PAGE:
In the words of Rev. Jones, “I remember the very first day, when I was driving her…saying someday you’ll see this was the best thing that ever happened to you. But it was a terrible time, terrible time.”
As a spiritual leader, Allan Jones felt an incredible responsibility to do the right thing. In the moment of crisis, he knew that temporary lodging was critical. Indeed that was the first step in a long journey to assist Mildred and her elderly mother.
The minister saw Russell’s problem as his desire to control Mildred, to control their money and to control her friends and all of her activities. In his obsession to know where she was at all times, Russell even began to curtail her church activities.
When Mildred resisted Russell’s control, he would fight back with words and threats, or he would give her the silent treatment, and refuse to speak at all.
As a result of all this chaos at home, Mildred began to see herself as worthless. In the words of Rev. Jones, “Her self-esteem was [already] low because she had grown up in a family where there was abuse…She had seen her grandfather knock her grandmother out, leave her on the floor in a pool of blood. She saw her father treat her mother very negatively…so she had very low self-esteem.” Russell, too, had childhood experiences that contributed to the present violence. As a childhood victim of abuse, he had learned as a little boy to use his fists to get his own way.
After Mildred and her mother had been turfed out of the family home, she spent the next four or five months feeling sorry for Russell. To the pastor’s astonishment, she was the one who felt guilty. She felt responsible for the break-up. She felt everything was her fault.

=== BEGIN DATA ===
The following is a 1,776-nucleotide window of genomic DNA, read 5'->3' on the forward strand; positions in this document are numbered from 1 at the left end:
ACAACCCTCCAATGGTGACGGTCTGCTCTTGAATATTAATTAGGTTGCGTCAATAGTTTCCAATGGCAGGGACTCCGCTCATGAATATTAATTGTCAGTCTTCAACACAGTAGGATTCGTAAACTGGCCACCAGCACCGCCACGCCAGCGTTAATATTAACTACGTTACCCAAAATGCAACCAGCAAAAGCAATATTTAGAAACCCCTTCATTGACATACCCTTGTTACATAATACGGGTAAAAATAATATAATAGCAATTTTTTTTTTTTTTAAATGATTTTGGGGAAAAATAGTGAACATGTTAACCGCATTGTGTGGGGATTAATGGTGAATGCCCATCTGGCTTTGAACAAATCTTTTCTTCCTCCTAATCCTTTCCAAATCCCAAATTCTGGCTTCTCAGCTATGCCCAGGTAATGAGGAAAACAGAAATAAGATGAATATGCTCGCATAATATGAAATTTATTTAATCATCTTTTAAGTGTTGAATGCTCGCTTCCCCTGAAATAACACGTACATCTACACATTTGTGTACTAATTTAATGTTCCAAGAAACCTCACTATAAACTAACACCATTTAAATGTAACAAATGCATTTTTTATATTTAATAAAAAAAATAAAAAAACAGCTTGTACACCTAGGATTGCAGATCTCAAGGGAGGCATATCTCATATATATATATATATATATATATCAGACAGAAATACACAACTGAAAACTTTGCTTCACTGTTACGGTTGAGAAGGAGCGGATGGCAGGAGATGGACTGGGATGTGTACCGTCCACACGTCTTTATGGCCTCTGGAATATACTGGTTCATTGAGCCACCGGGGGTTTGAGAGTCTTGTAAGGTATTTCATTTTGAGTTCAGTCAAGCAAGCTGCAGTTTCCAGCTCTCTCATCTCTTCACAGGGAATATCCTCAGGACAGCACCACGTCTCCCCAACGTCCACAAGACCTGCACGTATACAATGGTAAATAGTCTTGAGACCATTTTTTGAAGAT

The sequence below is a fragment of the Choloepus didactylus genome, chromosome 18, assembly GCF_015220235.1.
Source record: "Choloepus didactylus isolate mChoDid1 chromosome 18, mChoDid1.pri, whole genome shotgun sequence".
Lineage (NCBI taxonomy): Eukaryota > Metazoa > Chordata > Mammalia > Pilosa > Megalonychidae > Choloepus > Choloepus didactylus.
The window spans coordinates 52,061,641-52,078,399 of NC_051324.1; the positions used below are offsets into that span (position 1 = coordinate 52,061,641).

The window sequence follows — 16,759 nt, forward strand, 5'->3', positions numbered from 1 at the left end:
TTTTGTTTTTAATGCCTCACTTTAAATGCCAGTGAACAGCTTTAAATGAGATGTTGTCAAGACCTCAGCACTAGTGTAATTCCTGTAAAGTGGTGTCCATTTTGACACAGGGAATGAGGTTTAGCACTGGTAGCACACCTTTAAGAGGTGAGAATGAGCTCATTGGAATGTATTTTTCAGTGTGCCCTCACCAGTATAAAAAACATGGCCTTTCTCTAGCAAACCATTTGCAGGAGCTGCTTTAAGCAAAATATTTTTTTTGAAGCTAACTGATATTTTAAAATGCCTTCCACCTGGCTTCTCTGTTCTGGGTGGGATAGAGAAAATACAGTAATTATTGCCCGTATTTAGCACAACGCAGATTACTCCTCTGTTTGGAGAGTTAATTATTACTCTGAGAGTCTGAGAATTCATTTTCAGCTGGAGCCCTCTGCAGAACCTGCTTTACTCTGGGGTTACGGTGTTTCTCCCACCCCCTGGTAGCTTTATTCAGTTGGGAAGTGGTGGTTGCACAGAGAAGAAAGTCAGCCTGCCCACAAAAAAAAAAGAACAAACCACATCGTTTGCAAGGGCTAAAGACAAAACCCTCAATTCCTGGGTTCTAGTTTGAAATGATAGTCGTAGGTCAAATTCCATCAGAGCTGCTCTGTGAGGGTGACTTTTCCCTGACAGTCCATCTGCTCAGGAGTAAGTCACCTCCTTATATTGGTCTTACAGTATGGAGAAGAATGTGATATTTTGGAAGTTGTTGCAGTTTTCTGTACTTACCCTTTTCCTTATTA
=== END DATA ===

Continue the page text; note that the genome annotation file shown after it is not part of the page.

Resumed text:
As Allan Jones recalled, “Even though he was the one that put her [out] with two hours’ notice, she felt that she was hurting him by having blabbed…I felt so bad for her, she was so vulnerable. And he was always calling her…she would pity him so much. Pity him because he never knew what love was as he was growing up.”
With no where else to turn, Mildred had looked to her spiritual leader for help. At her point of despair, she looked to the church and found a pastor willing to help her begin the long journey towards healing. Mildred had immediate needs for safety and shelter and she had nagging doubts about her faith and her responsibility to make her marriage work. The questions just kept on coming: Could God forgive her for leaving Russell? What about the part in the marriage vow that says, for better, for worse? Where was God in the midst of her suffering?
With patience and tenderness, Allan Jones tried to answer her questions and free up time to talk with her on a regular basis. “I did a lot of listening,” he confided during our interview. “I reminded her that she would have never have left…It wasn’t her…decision.”